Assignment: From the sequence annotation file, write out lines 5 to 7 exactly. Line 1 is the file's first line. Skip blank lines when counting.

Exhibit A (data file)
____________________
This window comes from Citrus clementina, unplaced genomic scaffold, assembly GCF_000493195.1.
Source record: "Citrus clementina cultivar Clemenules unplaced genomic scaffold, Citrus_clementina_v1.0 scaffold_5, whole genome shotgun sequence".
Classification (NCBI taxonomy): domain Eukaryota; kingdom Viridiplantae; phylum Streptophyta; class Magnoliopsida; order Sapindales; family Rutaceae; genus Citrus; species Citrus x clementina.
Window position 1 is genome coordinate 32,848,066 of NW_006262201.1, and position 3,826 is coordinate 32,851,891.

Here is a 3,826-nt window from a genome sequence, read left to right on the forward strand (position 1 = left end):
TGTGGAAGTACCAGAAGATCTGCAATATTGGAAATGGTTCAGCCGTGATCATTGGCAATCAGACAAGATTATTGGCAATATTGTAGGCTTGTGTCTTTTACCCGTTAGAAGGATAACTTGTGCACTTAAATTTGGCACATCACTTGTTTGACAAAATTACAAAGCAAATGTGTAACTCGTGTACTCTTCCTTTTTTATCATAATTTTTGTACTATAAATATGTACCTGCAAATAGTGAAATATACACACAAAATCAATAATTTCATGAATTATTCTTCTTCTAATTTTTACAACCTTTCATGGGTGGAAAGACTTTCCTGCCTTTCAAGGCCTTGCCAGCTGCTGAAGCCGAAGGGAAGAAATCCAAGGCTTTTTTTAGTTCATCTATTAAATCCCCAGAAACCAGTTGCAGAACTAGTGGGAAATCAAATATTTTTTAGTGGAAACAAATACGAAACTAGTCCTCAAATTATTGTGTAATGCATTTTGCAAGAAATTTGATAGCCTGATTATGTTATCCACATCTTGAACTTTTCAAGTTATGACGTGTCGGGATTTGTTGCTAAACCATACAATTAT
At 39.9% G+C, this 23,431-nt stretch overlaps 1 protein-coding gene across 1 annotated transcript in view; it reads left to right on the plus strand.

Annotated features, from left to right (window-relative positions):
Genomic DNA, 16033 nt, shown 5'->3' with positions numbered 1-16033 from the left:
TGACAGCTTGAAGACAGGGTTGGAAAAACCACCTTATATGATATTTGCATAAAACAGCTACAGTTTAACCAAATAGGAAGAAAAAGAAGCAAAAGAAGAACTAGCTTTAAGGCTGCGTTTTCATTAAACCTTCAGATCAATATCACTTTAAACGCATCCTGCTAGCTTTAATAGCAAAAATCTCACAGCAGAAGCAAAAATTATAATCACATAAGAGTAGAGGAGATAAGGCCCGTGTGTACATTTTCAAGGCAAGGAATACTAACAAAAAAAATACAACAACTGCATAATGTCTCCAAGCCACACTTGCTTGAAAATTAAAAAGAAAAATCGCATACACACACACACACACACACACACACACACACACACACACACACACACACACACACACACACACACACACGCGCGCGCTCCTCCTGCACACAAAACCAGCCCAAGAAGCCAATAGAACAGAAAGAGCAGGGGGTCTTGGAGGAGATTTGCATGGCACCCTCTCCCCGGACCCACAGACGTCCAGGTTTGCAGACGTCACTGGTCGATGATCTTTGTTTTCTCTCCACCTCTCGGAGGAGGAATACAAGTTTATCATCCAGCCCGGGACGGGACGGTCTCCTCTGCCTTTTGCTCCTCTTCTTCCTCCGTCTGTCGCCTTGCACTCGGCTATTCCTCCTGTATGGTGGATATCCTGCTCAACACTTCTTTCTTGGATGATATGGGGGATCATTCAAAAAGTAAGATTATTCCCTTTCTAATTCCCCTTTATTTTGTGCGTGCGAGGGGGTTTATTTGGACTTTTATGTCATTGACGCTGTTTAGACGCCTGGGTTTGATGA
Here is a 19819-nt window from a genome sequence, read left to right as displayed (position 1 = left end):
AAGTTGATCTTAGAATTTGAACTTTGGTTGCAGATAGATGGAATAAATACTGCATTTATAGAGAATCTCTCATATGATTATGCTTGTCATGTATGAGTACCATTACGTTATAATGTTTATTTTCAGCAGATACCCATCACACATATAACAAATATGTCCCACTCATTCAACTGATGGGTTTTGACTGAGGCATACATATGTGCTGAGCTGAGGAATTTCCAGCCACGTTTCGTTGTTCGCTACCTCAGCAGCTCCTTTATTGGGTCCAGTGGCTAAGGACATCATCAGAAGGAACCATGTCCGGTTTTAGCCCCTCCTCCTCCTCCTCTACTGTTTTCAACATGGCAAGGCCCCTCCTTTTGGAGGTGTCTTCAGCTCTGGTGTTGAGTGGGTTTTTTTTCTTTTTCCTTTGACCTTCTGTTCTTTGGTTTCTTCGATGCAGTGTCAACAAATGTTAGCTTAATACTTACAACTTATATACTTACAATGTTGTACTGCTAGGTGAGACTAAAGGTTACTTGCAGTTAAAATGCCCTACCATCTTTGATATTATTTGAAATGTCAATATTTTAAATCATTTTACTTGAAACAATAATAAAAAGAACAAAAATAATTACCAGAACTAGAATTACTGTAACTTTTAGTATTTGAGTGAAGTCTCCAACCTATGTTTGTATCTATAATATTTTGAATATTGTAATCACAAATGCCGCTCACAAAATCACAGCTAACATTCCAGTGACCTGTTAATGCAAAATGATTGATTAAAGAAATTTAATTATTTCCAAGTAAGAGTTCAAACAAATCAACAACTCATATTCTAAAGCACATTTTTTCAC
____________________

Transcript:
Here is a 3,826-nt window from a genome sequence, read left to right on the forward strand (position 1 = left end):
TGTGGAAGTACCAGAAGATCTGCAATATTGGAAATGGTTCAGCCGTGATCATTGGCAATCAGACAAGATTATTGGCAATATTGTAGGCTTGTGTCTTTTACCCGTTAGAAGGATAACTTGTGCACTTAAATTTGGCACATCACTTGTTTGACAAAATTACAAAGCAAATGTGTAACTCGTGTACTCTTCCTTTTTTATCATAATTTTTGTACTATAAATATGTACCTGCAAATAGTGAAATATACACACAAAATCAATAATTTCATGAATTATTCTTCTTCTAATTTTTACAACCTTTCATGGGTGGAAAGACTTTCCTGCCTTTCAAGGCCTTGCCAGCTGCTGAAGCCGAAGGGAAGAAATCCAAGGCTTTTTTTAGTTCATCTATTAAATCCCCAGAAACCAGTTGCAGAACTAGTGGGAAATCAAATATTTTTTAGTGGAAACAAATACGAAACTAGTCCTCAAATTATTGTGTAATGCATTTTGCAAGAAATTTGATAGCCTGATTATGTTATCCACATCTTGAACTTTTCAAGTTATGACGTGTCGGGATTTGTTGCTAAACCATACAATTAT
At 39.9% G+C, this 23,431-nt stretch overlaps 1 protein-coding gene across 1 annotated transcript in view; it reads left to right on the plus strand.